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/dev/hda5     /mnt/windows      vfat    umask=0222   0 0
It looks like you copied one of the fstab entries for one of your "removable" devices which is not really what you want here.

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Post by worker201 »

Void Main wrote:What happens when you remove the "kudzu" option and why the "noauto" option? If it were mine the line would look more like this:

Code: Select all

/dev/hda5     /mnt/windows      vfat    umask=0222   0 0
It looks like you copied one of the fstab entries for one of your "removable" devices which is not really what you want here.
Well, to be perfectly honest, I have no idea what 'kudzu' and 'noauto' mean. :wink: If you could explain that 'umask', that would be swell too.

The thing that irks me is that this same code worked really well before. For reasons beyond my ken, I decided to completely reinstall FC1 over the weekend, and things that were great before are not so great anymore. This is an exact copy of my fstab from the previous installation, and I don't see why it won't work.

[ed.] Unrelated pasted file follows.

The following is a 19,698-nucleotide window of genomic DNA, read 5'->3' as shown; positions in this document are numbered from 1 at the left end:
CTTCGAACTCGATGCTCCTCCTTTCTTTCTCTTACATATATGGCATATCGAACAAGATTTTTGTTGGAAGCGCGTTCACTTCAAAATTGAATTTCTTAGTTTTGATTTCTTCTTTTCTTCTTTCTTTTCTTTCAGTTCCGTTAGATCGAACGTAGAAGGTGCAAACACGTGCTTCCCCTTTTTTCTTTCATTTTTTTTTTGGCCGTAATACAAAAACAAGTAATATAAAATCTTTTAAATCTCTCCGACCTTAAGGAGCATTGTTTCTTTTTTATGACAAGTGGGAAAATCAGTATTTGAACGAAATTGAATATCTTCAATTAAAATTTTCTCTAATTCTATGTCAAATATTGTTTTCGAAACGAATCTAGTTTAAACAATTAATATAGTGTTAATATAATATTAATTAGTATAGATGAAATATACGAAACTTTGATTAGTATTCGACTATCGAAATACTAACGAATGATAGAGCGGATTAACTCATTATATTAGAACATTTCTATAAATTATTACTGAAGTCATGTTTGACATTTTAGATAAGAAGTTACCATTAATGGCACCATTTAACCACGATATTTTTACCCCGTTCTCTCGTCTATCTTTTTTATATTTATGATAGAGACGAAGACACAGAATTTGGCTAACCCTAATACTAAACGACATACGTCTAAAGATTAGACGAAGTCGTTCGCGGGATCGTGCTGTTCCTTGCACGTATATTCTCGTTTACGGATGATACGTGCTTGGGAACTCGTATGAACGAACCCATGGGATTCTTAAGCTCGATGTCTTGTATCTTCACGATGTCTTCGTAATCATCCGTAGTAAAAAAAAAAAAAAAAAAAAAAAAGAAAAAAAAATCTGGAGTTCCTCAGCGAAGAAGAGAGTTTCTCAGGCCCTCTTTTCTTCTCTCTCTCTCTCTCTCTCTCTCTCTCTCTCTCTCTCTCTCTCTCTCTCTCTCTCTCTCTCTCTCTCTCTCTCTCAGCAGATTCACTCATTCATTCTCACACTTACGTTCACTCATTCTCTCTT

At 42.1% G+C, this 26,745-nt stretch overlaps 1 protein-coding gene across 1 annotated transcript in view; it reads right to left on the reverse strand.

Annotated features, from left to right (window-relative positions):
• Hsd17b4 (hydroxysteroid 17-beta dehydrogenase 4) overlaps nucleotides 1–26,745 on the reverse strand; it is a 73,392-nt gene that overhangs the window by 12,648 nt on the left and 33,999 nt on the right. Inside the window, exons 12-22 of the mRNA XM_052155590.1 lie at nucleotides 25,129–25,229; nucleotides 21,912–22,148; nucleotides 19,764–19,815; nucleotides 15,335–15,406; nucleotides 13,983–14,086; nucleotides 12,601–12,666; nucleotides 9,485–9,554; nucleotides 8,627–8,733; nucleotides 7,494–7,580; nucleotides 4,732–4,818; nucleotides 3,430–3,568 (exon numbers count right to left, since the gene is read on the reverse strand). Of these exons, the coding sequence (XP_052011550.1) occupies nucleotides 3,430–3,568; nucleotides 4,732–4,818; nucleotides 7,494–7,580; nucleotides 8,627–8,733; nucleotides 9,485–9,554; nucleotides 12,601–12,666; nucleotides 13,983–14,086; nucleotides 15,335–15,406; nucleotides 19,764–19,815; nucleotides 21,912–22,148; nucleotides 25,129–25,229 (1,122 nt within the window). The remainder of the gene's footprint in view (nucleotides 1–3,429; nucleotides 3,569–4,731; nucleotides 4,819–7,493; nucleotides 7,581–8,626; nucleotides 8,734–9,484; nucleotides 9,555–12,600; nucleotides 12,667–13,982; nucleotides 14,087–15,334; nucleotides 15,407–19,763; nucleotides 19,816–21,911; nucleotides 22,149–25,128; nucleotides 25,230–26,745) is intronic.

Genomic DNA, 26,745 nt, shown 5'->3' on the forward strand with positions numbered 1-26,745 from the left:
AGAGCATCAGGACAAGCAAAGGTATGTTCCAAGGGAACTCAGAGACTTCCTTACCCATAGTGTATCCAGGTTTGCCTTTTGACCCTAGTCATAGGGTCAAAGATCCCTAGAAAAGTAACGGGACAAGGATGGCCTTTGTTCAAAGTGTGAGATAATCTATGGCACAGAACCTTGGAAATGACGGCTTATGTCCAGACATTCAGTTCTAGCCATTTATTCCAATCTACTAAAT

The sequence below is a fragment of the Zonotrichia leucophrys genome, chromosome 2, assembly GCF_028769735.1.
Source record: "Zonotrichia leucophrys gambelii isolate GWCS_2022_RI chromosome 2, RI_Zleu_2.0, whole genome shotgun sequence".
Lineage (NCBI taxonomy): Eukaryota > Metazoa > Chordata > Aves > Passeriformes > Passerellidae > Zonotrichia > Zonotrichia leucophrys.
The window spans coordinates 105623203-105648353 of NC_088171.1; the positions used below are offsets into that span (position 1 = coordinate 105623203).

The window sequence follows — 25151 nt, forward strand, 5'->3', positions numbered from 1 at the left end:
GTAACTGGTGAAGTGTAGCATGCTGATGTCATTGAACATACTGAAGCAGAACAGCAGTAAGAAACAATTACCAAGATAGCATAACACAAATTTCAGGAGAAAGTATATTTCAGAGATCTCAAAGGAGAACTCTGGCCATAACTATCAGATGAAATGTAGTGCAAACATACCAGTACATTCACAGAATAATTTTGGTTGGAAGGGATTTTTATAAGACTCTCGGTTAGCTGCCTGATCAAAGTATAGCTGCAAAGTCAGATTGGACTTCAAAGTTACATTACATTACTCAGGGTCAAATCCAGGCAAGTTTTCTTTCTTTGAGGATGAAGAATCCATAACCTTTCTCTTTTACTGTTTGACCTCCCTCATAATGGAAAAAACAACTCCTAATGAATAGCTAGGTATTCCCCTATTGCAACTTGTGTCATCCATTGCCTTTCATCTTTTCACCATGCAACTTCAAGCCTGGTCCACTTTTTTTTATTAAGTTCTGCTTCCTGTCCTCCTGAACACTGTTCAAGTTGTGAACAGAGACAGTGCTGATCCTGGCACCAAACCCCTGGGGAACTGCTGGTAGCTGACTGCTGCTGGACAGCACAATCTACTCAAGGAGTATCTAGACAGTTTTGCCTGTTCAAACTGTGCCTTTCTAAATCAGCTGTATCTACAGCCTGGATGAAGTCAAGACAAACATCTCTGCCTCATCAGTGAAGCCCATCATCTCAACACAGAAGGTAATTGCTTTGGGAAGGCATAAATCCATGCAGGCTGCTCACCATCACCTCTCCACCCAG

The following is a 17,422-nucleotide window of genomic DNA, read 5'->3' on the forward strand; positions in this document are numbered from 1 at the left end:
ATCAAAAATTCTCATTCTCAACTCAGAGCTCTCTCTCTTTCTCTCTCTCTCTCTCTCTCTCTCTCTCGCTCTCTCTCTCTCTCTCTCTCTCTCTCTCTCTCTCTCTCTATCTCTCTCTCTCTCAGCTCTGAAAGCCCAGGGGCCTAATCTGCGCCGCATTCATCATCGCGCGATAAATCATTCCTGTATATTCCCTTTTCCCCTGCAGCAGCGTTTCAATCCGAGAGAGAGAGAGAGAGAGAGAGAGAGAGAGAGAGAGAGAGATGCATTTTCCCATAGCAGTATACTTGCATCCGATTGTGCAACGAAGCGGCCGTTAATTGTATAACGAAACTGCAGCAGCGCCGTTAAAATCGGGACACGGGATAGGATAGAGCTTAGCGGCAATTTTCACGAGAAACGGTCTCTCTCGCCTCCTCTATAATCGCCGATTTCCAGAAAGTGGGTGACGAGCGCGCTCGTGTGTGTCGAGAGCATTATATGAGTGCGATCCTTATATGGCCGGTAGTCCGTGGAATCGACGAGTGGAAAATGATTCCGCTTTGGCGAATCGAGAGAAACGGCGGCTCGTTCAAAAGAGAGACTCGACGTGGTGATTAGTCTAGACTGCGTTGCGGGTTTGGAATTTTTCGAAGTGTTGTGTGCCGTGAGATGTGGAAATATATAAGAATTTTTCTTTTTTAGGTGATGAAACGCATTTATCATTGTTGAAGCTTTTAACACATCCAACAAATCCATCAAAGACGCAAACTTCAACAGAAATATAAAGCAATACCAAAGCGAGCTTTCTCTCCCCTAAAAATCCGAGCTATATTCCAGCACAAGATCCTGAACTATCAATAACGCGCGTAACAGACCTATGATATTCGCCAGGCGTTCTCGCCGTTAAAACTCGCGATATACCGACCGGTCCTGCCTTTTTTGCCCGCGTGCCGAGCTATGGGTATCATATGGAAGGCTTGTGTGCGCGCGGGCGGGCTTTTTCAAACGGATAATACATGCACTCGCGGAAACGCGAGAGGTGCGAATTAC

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Post by worker201 »

I found a neat site that gave me some interesting info about how to mount vfat drives:

http://www.userlocal.com/tips/fatmounting.php

I followed his instructions, and the only thing I have to add is that 'groupad' is located in /usr/sbin on FC1, which might not be in your path.

Hope this helps some people out there.

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Post by Void Main »

I don't see how it could have worked like you had it. Are you saying the line I gave you didn't work? All the options are in the man page:

$ man fstab
$ man mount